Oskar Schindler was an alcoholic womanizer. MLK cheated on his wife. Moses stuttered. What was it about these unlikely individuals that allowed them to change the world in such powerful ways for good?
Glenn brought historian and theologian Dr. Jim Garlow and his wife - a direct relative of Oskar Schindler - onto his radio program to talk about what set these people apart.
"Do you believe there is something to the idea that it's the ones that have nothing to lose that do it?" Glenn asked.
Garlow replied, "Well, it's the ones who have an obedient responsive heart. They're faithful, they're available, they have a teachable spirit."
Listen to the segment or read the transcript below.
Below is a rush transcript of this segment, it might contain errors.
GLENN: I -- I -- I'm a stutterer. Nope. I got the right guy, Moses. It's you. No, you really got the wrong guy.
And you can see that he always selects -- and I'm not convinced that it is that he is selecting as much as he'd like to select all of us. But not all of us are willing to do it. Not all of us are willing to do it. And it's usually the least likely because the most likely is the one that already has the power and the prestige and the money and the following and everything else. It's the rich man that comes into Jesus. And he says, "Hey."
And the way I read this. He comes in and says to Jesus. "You know, Jesus, I can really help you because I'm really well connected. And I can smooth things out for you." And Jesus is like, "No, you don't need to do that. I tell you what, leave all of that. Just come follow me." I see the rich man looking at the apostles going, "Would somebody tell this guy who I am? Doesn't he understand what's coming his way? I can help him. No, listen, Jesus, I can help you."
Yeah, I get it. Leave all of that and come follow me.
No, you're crazy.
That's what happens with the most likely person to do the job is they're going to do it their way because they've had everything. They've already done it. They know how it all works. They can grease the skids. It's always in the case of Oskar Schindler the alcoholic womanizer that is like, here's the call. Like, all right. All right. Okay. Well, I'll do it. They don't have anything to lose. And they're the least likely person.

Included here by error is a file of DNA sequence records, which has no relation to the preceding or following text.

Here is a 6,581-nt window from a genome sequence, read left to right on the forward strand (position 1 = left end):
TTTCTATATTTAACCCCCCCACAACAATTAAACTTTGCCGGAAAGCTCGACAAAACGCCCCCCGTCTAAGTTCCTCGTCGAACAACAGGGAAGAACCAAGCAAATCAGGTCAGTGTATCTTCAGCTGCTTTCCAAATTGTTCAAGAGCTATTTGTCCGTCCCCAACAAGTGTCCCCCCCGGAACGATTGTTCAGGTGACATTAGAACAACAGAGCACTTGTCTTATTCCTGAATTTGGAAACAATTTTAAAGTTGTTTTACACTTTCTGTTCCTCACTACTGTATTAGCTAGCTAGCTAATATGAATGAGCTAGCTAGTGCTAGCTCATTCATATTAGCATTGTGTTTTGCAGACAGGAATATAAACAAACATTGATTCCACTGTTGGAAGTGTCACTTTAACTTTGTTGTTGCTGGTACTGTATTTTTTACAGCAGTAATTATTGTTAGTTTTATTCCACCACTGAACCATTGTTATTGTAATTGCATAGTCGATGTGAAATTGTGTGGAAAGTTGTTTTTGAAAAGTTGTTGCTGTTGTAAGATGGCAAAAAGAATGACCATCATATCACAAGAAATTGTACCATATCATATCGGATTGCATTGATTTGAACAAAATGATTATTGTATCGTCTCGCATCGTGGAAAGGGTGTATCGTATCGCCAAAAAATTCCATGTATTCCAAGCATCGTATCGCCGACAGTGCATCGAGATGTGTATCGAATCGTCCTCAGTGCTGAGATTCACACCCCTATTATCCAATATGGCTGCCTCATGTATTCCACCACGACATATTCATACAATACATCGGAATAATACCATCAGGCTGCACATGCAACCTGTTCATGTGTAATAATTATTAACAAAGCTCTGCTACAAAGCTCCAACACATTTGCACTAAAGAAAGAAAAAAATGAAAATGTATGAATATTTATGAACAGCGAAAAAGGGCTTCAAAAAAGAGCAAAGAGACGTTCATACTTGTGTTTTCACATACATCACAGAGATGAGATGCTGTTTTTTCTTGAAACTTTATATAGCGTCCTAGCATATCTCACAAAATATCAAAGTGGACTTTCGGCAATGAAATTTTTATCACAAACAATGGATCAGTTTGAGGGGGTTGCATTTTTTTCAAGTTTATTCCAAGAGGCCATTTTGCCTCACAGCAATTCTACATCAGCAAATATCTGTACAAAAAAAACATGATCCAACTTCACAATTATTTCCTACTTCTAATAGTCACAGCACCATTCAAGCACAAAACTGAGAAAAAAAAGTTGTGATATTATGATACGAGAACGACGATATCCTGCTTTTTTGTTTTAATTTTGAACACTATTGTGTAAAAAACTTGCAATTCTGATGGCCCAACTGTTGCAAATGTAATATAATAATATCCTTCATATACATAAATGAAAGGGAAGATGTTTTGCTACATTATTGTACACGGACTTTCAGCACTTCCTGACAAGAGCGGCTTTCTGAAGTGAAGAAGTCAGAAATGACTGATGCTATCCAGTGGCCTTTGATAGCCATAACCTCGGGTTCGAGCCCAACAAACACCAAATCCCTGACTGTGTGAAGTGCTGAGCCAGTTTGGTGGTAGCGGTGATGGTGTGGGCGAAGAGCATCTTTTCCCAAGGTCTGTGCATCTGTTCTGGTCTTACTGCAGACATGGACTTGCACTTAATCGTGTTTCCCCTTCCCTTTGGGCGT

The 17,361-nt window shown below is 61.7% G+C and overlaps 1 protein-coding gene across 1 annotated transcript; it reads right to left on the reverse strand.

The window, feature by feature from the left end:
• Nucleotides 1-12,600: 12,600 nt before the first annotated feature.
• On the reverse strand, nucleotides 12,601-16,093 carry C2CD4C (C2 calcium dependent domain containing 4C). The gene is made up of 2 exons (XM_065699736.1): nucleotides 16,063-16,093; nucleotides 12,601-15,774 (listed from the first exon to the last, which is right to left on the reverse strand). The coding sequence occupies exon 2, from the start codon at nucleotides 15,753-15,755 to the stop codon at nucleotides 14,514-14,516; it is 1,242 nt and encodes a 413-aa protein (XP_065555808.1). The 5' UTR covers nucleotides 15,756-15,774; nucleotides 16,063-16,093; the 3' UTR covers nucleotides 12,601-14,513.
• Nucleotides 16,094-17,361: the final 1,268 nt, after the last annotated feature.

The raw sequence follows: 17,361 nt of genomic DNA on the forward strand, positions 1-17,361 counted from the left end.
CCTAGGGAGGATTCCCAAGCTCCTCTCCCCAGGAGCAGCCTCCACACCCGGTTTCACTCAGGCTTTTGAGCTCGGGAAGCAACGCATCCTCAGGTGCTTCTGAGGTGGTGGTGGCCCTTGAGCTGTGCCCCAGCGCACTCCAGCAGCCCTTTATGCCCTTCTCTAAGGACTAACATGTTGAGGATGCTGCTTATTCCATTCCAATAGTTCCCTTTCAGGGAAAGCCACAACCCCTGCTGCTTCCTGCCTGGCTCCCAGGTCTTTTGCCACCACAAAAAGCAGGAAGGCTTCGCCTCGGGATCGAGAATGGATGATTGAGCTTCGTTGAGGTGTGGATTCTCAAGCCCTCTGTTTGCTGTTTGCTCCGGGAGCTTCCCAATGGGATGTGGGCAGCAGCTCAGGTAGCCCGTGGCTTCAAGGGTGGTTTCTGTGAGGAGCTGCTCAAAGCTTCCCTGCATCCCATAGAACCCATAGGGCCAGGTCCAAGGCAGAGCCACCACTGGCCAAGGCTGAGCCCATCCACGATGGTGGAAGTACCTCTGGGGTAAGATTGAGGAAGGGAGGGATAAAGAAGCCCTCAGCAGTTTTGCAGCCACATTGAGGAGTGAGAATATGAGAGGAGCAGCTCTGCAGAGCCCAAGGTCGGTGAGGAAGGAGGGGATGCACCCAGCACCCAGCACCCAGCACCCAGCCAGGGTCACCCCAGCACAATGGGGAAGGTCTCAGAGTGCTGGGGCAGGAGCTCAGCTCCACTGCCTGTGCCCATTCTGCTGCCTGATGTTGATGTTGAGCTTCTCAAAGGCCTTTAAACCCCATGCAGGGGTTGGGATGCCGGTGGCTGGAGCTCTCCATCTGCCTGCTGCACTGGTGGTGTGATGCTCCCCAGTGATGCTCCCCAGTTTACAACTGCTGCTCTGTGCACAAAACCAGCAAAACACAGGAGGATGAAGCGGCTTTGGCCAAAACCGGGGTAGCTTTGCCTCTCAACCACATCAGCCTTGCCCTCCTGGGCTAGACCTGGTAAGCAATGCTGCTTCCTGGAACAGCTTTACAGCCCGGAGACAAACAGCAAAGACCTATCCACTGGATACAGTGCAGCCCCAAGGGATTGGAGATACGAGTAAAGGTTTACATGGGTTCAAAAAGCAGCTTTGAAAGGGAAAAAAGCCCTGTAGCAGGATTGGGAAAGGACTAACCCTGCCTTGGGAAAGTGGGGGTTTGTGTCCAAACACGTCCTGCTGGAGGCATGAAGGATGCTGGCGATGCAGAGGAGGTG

So welcome to your day to recognize yourself as the least likely person and wear that as a badge of honor. Because now is the time that we are going to see ourselves either step to the plate or be dust away into the dustbin of history.
Jim Garlow is a very good friend of mine. He joined us last hour. He is the head of the Skyline Church. He has his doctorate in what kind of theology?
JIM: Church history and historical theology.
GLENN: Okay. And is fascinating to talk to. He is married to Rosemary, who is Rosemary Schindler. How distant are you in the Schindlers?
ROSEMARY: Like a second or third cousin.
GLENN: So Rosemary Garlow is joining us as well. And Rosemary brought with her something that is truly remarkable. In my hands right now on the radio desk is a Bible. And it is the Schindler family Bible. How old is this?
ROSEMARY: This Bible is this year, 333 years old.
GLENN: And he was Catholic. But this is -- this is a Martin Luther Bible.
ROSEMARY: Yes, Catholic and Lutheran, translated by Martin Luther. One of his first translations on letterpress in Germany.
GLENN: And tell me what else that you have. Because I find this fascinating. One is a passport.
ROSEMARY: Yes. That's a German passport allowing a citizen to be able to travel through and out of -- in and out of the country.
GLENN: And, again, it's a Schindler. It's his brother, right?
ROSEMARY: Yes. Yes.
GLENN: Then there is this -- this is -- a work pass?
ROSEMARY: Yes. It's a passport or a book, certifying that a person could have employment as a Nazi. It's something very valuable because it provided the citizen the chance to provide for their family.
GLENN: Okay. And then there's these two books. And I don't even know -- Aukum Pass (phonetic)?
ROSEMARY: Aryan Pass. It's a genealogy passport. Actually, Oskar Schindler died at age 66 on October 9th, 1974, 46 years ago this week. But genealogy was incredibly important to Adolf Hitler because he had a false theory of racial purity. And he was a father of racism. And in it, the foreword, he signed himself telling how significant it was in his estimation and for all German people to be free, particularly of Jewish blood, and to teach this theory to their children.